Northern Lights over Nuuk, as seen from the Colonial Harbour
One of the best apps for staying up to date with what is happening with the Northern Lights is SpaceWeatherLive (Android, iOS). The Kp-index gives you the likelihood of seeing the Northern Lights at the current time (you are hoping for a Kp-index of 4 or more), and if you click on “more data” in the Auroral Oval section, it shows you its current view.
If you are sitting in front of a computer, the Space Weather Prediction Center creates forecasts up to a day ahead, as well as 27 day forecasts. Keep in mind that these are predictions only, and may or may not bear any resemblance to what will actually happen once the time rolls around.
Alternatively, check out SpaceWeather.com for everything you could ever want to know about current weather conditions in space and how it is affecting us. Scroll down and have a look on the left-hand-side for the latest Auroral Oval prediction.
And don’t forget the weather on Earth! You aren’t going to see any Northern Lights if it is cloudy!
Our recommendation is Windy.com - both the website and their app (Android, iOS). Don’t be fooled by the name, these guys offer almost any weather prediction you could possibly want, including cloud cover - the most important when chasing aurorae.
Given that the best time to see the Northern Lights is in Winter, and this time of year tends to be pretty cold in Greenland, it is important to pack carefully so that you can fully enjoy your experience.
As always, layers are the key. Especially if you are snowshoeing out to your Northern Lights viewing location. The colder the weather, the more layers you are going to need. If anything, we suggest overdressing (you can always remove layers), but at a minimum make sure you have at least one of each of:
Base layer (top and bottom) of thermal underwear
Mid layer of thick fleece or lightweight down (upper and lower body)
Windproof outer layer (pants and jacket)
Cold weather woolen hat or equivalent
Windproof/waterproof gloves (and possibly inner gloves as well)
Scarf or buff for around the neck
Solid hiking boots or winter boots - the best options will have internal insulation
While snowshoeing, you will probably want to take off the mid-layer, but quickly put it back on again as soon as you reach your destination.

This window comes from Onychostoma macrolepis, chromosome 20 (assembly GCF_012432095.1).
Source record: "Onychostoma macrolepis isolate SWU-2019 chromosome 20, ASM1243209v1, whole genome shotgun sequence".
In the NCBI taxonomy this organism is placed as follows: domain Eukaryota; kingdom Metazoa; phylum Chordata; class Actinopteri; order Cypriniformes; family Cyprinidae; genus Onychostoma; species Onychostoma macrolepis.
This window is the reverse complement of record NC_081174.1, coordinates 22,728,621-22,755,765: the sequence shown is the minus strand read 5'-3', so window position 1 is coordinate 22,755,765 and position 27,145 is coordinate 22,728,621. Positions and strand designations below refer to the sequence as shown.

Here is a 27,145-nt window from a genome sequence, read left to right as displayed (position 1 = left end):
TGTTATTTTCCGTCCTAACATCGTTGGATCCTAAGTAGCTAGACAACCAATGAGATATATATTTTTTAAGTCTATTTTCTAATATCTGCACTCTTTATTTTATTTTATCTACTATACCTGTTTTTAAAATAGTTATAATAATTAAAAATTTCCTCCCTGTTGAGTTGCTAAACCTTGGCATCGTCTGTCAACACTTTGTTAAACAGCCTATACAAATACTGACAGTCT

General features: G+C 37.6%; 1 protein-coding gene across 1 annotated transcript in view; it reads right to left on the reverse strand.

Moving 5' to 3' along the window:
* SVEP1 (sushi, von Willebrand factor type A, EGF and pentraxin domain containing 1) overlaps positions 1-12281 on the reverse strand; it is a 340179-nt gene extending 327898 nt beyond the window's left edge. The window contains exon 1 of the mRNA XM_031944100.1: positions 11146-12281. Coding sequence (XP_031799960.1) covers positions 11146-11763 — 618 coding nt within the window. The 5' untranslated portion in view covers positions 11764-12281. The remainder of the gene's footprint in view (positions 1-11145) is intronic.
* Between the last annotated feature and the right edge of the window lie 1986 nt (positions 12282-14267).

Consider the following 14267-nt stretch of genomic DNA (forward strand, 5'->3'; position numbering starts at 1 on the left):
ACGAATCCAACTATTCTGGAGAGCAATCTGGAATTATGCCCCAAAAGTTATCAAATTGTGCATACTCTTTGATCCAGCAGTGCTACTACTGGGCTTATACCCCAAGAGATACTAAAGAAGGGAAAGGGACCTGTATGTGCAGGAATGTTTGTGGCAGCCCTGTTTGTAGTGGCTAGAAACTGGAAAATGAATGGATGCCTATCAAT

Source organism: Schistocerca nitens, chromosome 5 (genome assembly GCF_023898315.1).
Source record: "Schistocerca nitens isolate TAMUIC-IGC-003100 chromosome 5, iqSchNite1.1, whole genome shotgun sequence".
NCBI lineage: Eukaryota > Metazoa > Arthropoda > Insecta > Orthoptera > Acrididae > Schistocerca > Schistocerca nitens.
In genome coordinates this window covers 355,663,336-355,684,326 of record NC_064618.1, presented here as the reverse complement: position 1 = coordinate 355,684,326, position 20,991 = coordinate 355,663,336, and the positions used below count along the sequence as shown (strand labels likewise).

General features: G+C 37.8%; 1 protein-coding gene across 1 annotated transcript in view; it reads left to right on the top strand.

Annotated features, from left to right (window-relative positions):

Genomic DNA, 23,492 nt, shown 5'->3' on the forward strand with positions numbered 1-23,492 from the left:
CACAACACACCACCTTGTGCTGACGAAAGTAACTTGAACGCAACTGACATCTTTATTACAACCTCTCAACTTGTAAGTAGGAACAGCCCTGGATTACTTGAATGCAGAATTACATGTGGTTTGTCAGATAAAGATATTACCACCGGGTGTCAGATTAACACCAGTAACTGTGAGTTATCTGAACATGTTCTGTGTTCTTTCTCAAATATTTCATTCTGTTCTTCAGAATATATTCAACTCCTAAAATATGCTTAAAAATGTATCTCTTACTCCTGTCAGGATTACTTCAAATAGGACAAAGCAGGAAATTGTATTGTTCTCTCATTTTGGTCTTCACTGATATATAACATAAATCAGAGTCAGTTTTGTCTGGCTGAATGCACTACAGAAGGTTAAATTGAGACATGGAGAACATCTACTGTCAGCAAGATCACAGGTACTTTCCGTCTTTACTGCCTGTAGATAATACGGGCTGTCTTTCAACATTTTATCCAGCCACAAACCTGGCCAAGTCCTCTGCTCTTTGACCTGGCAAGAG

Snowmobile tour to see Northern Lights
For snowmobiling, the excursions often provide a heavy winter jacket and pants to keep you warm while on the the back of the machine - but make sure you double-check what is included in each tour.
A head torch is useful to see where you are going as you head out to your viewing location. Try to find one with a red LED, as red light affects night vision much less than white light and your eyes won’t take as long to adjust to the darkness
A thermos with a hot drink. If you go on one of the many guided Northern Lights tours, this is often included
Photography gear. While it is possible to take basic photos with your phone (make sure you download one of the Northern Lights photography apps beforehand), if you are serious about photographing the Northern Lights, you will need more specialised equipment.
Photo by Mads Pihl - Visit Greenland
Are you ready to see nature’s brilliant light show in one of the most impressive places on Earth? Follow our 4 step plan:
Have a look through the largest collection of Northern Lights tours available in Greenland here on Guide to Greenland
Make the hard decision of where you are going to visit in Greenland to see the Northern Lights, but also experience more of its culture and dramatic scenery
If your tour does not include flights from Denmark or Iceland, check out our how to fly to Greenland page, where you can also book your flights.
Pack your bags with the above recommended items, and we’ll see you here soon!